Fezzik In Paris

Two Americans, three cats, and too many places named "de Gaulle"

I am reasonably certain (95%, k=2) that I have just finished consuming the worst-tasting Chipotle burrito I’ve ever laid my hands on.

I know, I know: “Going to another country and just eating American food is stupid. What did you expect?” Well, after screwing around in the Metro station for almost an hour without successfully figuring out which fucking tickets I actually need to buy to get across the city tomorrow morning (at rush hour), I decided that I would walk home through the mall, which was puzzlingly both open and well-attended (it appears to be open in the mornings on Sunday. The more you know). Having decided that there were really too many people in the mall at that particular point in time, I made for the nearest exit and found myself staring at the newly-opened (as in, they opened this very morning) Chipotle. Shrugging my shoulders and vaguely surprised at the complete lack of a crowd (apparently only Americans get excited about fast food openings – I was kind of expecting the scene that the Chron reported on when the new Chik-Fil-A opened in the Energy Corridor), I figured what the hell, and decided to tempt fate by ordering a burrito with effectively zero knowledge of French.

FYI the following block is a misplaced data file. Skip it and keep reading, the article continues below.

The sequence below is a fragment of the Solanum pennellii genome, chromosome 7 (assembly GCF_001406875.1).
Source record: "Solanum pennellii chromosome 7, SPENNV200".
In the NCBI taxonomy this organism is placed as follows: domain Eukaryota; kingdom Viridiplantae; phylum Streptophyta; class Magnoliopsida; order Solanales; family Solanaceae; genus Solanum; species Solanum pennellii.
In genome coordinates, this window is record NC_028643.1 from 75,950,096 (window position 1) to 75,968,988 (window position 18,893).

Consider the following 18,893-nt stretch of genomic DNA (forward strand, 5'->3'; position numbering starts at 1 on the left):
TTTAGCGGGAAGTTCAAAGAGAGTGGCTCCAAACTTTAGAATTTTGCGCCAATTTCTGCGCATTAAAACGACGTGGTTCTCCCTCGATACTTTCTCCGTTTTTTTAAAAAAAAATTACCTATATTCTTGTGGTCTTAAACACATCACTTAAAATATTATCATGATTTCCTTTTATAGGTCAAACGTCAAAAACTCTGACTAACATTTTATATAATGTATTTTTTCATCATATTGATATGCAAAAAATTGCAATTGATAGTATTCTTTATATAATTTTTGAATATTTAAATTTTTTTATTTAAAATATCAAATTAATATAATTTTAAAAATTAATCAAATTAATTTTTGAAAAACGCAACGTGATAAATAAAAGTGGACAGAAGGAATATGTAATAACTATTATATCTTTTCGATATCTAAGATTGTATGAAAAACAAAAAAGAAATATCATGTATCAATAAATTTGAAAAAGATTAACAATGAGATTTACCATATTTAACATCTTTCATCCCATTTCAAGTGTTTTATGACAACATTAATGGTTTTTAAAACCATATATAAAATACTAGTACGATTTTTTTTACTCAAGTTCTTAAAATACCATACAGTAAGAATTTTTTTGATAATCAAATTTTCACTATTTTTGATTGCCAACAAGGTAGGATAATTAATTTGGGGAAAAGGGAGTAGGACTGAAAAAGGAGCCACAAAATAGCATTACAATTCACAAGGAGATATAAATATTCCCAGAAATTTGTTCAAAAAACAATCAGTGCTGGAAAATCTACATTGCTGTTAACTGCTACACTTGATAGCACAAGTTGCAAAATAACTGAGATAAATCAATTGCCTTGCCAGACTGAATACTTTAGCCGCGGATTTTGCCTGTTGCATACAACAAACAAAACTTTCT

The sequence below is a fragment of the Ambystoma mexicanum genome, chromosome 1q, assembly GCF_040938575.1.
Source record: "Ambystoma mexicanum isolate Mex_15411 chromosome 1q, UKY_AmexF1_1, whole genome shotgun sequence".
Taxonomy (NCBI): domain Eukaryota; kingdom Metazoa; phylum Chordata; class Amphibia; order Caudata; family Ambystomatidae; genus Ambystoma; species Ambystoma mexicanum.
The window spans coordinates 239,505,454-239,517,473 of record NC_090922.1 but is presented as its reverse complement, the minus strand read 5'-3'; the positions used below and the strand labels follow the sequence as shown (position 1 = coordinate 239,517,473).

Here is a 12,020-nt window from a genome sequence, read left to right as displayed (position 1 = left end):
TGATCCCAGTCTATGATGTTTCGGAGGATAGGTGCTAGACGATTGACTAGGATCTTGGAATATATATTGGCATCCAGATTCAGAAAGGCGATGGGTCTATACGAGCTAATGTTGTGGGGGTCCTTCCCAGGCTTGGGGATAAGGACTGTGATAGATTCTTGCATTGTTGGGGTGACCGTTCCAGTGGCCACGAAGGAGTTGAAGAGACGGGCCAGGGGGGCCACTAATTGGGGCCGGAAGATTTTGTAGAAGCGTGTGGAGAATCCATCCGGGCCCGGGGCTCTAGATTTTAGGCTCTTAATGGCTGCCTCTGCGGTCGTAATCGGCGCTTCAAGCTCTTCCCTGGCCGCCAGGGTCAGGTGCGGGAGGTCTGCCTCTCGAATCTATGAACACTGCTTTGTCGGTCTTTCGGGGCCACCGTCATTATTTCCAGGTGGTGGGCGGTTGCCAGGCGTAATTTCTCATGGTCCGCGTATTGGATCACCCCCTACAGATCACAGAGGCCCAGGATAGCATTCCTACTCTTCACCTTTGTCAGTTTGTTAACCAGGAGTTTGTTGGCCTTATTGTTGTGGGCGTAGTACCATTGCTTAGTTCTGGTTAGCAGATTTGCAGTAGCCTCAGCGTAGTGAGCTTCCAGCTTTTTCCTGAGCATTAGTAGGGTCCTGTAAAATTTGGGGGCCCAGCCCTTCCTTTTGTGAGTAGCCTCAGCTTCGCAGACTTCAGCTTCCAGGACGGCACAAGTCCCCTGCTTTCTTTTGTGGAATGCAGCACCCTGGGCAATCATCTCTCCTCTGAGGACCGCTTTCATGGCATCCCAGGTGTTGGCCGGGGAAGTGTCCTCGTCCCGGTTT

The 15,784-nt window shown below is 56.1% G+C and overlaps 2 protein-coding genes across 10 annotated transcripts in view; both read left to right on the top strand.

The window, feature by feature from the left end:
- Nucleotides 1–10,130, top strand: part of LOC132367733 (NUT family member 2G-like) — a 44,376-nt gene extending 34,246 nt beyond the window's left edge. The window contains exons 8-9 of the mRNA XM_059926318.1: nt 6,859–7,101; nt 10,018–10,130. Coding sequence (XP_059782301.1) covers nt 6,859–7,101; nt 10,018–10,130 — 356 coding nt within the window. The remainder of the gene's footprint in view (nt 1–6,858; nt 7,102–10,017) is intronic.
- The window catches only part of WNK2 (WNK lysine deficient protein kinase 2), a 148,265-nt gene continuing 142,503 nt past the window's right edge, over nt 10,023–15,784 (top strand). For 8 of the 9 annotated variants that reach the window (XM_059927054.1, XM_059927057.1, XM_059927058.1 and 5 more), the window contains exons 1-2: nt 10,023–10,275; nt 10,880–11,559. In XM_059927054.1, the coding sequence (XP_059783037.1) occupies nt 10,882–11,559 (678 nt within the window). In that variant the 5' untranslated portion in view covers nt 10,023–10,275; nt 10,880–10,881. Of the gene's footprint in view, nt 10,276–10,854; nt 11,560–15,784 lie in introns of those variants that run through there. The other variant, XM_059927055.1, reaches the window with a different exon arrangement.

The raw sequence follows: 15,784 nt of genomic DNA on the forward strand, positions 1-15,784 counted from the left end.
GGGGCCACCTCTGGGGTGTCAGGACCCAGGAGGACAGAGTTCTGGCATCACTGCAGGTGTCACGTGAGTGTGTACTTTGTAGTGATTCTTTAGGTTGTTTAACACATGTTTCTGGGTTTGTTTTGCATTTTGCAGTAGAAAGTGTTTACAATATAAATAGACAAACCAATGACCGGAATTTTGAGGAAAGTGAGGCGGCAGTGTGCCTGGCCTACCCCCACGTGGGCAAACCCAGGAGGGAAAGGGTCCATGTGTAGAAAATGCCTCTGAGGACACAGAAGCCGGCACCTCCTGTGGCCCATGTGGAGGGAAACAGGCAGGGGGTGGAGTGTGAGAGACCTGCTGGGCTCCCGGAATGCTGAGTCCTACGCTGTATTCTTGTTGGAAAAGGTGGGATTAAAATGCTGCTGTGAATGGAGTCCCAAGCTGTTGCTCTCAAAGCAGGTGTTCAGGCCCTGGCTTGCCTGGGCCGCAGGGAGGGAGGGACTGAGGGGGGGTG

Fortunately, the woman making my burrito put two and two together (I was reading what I wanted off of the overhead menu as opposed to interacting with her) and switched to English. Victorious, I took my burrito and hiked up the steps of the Grande Arche to see what the hell was up at the top and kill a bit of additional time while I waited for the cleaning crew to get the hell out of my “apartment.”

Bored of the arch (and mindful of the pigeons, who seem not to know that getting stepped on would be fatal), I headed back home and tore into my prey. The tortilla had a weird consistency, the menu wasn’t bullshitting when they said that the rice was lemon and coriander, and he chicken had a faint hint of a spice that I have no idea how to identify. The medium salsa, surprisingly, tasted just like that from back home, and the cheese was almost right but just a little too overpowering; whatever they substituted for fake American mozzarella is good cheese, but too real for a burrito. Prices here continue to astound, too; €9.30 ($12.75 at today’s exchange rate) for just the burrito.

All that said, I’ll almost undoubtedly be back. I’m not going to stoop to Mickey D’s, Parisian or not, and I’d rather not get to know the owner of the pizza place on a first name basis, though I can get a small pizza (two days of dinners) for €11.

Categories: food

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